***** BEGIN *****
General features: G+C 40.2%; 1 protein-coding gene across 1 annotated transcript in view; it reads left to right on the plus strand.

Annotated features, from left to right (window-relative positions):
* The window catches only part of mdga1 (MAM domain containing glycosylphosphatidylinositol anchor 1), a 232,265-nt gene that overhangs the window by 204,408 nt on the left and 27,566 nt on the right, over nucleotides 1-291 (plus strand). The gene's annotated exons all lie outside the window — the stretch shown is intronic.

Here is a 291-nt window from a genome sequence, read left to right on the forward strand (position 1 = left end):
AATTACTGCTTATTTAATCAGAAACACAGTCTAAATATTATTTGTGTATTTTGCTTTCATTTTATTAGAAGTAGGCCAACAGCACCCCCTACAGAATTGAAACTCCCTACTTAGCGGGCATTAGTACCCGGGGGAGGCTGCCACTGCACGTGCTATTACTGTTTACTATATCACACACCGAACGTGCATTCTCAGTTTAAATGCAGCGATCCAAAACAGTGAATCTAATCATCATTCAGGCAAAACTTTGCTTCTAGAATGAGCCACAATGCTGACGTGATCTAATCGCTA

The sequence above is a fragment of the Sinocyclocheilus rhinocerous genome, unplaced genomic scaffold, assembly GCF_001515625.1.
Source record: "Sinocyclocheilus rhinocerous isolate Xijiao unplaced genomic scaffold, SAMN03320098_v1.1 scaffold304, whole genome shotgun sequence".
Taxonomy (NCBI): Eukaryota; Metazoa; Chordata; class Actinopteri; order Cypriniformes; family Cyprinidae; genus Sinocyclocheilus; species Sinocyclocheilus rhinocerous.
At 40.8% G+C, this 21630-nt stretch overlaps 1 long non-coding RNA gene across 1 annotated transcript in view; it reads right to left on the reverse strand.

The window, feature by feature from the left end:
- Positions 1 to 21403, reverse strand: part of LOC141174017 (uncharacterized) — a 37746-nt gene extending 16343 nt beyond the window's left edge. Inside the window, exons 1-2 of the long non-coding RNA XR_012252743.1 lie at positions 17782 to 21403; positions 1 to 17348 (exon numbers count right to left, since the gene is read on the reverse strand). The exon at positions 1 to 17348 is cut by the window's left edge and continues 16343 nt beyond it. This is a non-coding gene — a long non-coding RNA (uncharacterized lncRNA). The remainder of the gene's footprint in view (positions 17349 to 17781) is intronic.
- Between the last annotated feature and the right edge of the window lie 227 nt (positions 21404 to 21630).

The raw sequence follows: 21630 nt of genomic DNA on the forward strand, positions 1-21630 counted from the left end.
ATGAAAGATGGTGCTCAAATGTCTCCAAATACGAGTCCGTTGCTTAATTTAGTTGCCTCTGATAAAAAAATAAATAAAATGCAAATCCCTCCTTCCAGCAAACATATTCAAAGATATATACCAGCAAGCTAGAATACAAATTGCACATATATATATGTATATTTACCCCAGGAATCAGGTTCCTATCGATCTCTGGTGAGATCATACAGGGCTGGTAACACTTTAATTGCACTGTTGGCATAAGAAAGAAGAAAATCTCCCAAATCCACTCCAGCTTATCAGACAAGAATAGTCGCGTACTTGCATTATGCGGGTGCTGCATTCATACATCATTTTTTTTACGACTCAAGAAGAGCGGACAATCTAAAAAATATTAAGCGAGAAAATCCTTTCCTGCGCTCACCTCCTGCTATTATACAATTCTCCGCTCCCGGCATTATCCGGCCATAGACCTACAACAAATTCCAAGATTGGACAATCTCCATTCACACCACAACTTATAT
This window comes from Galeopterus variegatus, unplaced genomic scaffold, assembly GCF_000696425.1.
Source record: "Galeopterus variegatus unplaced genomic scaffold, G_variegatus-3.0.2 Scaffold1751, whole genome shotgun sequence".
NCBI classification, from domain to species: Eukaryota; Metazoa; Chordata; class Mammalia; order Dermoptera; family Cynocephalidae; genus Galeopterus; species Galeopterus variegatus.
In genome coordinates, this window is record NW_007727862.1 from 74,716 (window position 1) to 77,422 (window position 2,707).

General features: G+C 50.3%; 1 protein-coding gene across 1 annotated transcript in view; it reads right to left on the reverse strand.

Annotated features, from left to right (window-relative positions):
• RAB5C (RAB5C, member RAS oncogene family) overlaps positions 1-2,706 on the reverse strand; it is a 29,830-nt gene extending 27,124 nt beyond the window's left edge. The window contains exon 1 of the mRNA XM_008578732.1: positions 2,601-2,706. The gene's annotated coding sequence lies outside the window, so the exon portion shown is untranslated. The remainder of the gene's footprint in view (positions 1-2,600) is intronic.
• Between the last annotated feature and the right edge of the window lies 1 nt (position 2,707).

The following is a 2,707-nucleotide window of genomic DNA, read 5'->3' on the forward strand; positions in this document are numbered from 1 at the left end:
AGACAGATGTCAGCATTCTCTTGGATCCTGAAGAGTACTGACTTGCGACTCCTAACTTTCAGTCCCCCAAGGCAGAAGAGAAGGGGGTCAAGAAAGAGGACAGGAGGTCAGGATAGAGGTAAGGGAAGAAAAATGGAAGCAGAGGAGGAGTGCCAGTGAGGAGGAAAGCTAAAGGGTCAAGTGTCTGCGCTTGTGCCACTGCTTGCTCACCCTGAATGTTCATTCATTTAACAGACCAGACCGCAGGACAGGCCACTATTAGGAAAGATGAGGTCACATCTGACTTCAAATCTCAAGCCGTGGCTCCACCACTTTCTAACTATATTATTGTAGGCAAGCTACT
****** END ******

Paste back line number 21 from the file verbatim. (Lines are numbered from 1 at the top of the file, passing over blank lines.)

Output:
• RAB5C (RAB5C, member RAS oncogene family) overlaps positions 1-2,706 on the reverse strand; it is a 29,830-nt gene extending 27,124 nt beyond the window's left edge. The window contains exon 1 of the mRNA XM_008578732.1: positions 2,601-2,706. The gene's annotated coding sequence lies outside the window, so the exon portion shown is untranslated. The remainder of the gene's footprint in view (positions 1-2,600) is intronic.